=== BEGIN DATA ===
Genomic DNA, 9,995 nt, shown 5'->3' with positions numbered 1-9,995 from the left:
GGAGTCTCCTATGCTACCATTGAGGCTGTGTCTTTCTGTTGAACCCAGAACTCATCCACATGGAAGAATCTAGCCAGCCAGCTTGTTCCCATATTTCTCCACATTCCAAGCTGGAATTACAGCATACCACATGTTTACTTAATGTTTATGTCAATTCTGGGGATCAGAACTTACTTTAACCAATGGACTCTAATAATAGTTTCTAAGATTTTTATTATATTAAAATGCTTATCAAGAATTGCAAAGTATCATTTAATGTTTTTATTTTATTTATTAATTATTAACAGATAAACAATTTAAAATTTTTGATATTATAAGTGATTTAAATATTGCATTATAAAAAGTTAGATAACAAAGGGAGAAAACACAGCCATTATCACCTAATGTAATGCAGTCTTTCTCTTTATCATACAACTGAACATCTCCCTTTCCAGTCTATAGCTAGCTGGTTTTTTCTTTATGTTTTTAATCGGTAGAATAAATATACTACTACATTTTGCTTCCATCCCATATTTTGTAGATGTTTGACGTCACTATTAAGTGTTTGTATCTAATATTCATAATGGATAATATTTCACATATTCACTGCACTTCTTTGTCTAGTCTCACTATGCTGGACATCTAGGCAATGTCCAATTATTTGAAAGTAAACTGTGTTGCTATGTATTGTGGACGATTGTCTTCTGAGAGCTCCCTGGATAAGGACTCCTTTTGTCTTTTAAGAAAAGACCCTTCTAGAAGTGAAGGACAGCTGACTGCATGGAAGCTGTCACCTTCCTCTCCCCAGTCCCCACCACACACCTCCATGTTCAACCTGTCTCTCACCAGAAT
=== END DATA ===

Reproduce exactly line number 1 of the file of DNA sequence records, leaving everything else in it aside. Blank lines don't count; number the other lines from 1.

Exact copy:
Genomic DNA, 9,995 nt, shown 5'->3' with positions numbered 1-9,995 from the left: